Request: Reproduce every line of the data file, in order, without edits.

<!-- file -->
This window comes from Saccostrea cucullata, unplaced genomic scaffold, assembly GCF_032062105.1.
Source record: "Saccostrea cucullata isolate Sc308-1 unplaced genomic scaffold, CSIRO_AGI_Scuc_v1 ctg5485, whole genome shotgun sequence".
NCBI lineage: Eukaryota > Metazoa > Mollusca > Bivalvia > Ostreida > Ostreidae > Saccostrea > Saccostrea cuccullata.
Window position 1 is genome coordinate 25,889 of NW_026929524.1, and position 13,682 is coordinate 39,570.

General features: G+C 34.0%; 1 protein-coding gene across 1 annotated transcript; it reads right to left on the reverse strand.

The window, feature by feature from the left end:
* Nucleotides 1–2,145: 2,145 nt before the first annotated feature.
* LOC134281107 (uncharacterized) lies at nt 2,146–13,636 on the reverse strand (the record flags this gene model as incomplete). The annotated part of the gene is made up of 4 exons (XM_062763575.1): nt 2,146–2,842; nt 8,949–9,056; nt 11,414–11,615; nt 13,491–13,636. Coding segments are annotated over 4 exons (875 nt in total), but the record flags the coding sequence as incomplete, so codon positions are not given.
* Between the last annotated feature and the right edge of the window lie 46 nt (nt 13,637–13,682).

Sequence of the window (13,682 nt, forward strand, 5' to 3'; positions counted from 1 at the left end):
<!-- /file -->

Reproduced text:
This window comes from Saccostrea cucullata, unplaced genomic scaffold, assembly GCF_032062105.1.
Source record: "Saccostrea cucullata isolate Sc308-1 unplaced genomic scaffold, CSIRO_AGI_Scuc_v1 ctg5485, whole genome shotgun sequence".
NCBI lineage: Eukaryota > Metazoa > Mollusca > Bivalvia > Ostreida > Ostreidae > Saccostrea > Saccostrea cuccullata.
Window position 1 is genome coordinate 25,889 of NW_026929524.1, and position 13,682 is coordinate 39,570.

General features: G+C 34.0%; 1 protein-coding gene across 1 annotated transcript; it reads right to left on the reverse strand.

The window, feature by feature from the left end:
* Nucleotides 1–2,145: 2,145 nt before the first annotated feature.
* LOC134281107 (uncharacterized) lies at nt 2,146–13,636 on the reverse strand (the record flags this gene model as incomplete). The annotated part of the gene is made up of 4 exons (XM_062763575.1): nt 2,146–2,842; nt 8,949–9,056; nt 11,414–11,615; nt 13,491–13,636. Coding segments are annotated over 4 exons (875 nt in total), but the record flags the coding sequence as incomplete, so codon positions are not given.
* Between the last annotated feature and the right edge of the window lie 46 nt (nt 13,637–13,682).

Sequence of the window (13,682 nt, forward strand, 5' to 3'; positions counted from 1 at the left end):